The Platform

Old city hall, Bamberg, Bavaria, Germany, ca. 1895.

Liberalism in Germany is a complex and multifaceted concept.

The 20th century witnessed a continuous struggle of ideologies, among which liberalism emerged as a surviving force. However, the prominence of liberalism, once envisioned by Francis Fukuyama, has diminished, at least in the Atlantic world. The era of the social democratic century, with its socialist leanings, appears to be fading away.

While some retreats on the left can be observed, there seems to be a vague, liberal consensus. The principles of the rule of law, market economy, human rights, and civil rights are universally recognized as democratic guidelines. Liberal ideas have permeated society in various forms, making it difficult to pinpoint a singular “pure doctrine.”

The word “liberal” itself carries contradictory connotations, reflecting its inherent polemical nature. Economic liberalism and opposition to social welfare measures are frequently criticized as being detached from social concerns. The ideology of neoliberal capitalism, justifying new constraints in the face of globalization, attracts allegations of being socially indifferent. Conversely, a liberalization of society is often seen as a means of modernization and emancipation from traditional constraints, prioritizing freedom and countering the negative perception of liberalism as an ideology that disregards the socially disadvantaged.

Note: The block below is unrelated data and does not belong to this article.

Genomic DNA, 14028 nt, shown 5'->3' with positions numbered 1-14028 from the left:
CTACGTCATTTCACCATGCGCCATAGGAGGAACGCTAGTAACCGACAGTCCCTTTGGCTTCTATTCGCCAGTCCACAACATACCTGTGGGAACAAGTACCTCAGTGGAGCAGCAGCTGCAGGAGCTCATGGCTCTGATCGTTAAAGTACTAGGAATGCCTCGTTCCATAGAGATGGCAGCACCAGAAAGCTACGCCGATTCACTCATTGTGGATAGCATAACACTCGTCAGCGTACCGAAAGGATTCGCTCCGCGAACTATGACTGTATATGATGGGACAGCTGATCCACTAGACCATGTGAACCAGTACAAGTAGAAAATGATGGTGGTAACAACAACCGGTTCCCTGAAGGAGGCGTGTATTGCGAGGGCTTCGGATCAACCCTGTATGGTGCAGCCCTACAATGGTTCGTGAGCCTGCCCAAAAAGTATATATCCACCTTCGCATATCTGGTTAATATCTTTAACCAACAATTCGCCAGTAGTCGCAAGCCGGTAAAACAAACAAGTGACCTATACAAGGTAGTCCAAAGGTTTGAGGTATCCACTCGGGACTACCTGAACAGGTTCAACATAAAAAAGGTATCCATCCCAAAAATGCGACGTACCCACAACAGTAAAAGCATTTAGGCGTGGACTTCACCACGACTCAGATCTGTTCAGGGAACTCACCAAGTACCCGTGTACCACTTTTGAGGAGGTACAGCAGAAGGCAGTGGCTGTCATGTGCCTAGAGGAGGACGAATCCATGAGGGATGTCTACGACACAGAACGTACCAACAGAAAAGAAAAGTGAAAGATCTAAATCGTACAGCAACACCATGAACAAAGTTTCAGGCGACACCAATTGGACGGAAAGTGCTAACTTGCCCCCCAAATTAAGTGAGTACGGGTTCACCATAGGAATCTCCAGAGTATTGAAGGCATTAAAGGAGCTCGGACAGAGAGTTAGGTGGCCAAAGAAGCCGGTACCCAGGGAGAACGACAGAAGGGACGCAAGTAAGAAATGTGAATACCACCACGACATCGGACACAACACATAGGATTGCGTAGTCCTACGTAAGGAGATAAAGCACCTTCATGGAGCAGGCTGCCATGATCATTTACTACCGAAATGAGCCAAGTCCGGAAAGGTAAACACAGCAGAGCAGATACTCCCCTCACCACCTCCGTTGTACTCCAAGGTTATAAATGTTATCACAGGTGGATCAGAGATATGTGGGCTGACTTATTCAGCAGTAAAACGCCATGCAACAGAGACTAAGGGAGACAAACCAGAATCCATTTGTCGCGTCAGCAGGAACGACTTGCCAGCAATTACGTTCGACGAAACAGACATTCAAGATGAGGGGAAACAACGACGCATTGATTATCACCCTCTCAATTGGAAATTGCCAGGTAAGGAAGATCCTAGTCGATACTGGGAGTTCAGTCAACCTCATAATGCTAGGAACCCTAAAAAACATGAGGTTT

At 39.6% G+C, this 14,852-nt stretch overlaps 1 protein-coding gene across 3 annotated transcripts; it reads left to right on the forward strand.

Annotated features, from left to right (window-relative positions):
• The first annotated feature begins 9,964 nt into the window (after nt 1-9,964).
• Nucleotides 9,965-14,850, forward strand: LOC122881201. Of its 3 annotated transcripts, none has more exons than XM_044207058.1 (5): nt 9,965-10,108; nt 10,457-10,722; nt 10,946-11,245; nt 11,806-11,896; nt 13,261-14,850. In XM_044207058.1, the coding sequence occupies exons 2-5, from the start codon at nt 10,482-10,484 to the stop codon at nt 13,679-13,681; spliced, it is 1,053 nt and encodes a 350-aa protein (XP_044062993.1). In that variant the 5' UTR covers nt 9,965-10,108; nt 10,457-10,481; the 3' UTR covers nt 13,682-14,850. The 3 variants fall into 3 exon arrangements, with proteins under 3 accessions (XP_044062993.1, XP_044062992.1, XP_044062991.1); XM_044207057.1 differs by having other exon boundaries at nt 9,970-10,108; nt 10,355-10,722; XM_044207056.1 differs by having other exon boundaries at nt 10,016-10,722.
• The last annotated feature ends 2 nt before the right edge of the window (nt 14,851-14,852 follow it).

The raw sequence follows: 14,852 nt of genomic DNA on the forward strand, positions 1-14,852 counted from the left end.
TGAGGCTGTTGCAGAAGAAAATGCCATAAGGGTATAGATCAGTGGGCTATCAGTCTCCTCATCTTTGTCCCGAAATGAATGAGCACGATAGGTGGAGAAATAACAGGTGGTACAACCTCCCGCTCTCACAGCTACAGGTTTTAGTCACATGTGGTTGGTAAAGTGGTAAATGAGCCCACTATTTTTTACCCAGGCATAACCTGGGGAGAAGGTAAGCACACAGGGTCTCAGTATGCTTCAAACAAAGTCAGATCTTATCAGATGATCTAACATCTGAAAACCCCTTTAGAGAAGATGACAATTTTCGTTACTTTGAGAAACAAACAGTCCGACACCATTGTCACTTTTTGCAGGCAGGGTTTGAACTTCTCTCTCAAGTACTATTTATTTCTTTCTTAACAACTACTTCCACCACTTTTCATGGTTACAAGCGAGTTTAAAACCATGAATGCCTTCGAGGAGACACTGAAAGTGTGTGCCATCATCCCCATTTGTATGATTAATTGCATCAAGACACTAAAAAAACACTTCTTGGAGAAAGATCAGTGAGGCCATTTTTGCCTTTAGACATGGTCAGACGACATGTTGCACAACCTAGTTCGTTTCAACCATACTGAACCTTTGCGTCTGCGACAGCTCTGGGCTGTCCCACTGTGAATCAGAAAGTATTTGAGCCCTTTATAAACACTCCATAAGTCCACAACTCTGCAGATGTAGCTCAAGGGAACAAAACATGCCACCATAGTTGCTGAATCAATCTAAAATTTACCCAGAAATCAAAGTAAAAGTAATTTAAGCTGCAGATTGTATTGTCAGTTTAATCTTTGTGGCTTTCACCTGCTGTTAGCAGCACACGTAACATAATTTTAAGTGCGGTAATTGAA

This list of colloquial customs and contradictions could go on, highlighting the challenges of defining a political theory based on liberalism. However, when it comes to the Federal Republic of Germany, the problem persists that despite efforts to appreciate the merits of social and political liberalization, few individuals feel compelled to engage in a substantive discussion of liberalism. In German intellectual history, explicit declarations of political liberalism are rare, and even the Free Democratic Party (FDP), as a self-proclaimed liberal party, has struggled to establish a coherent intellectual framework or rationale for its political program.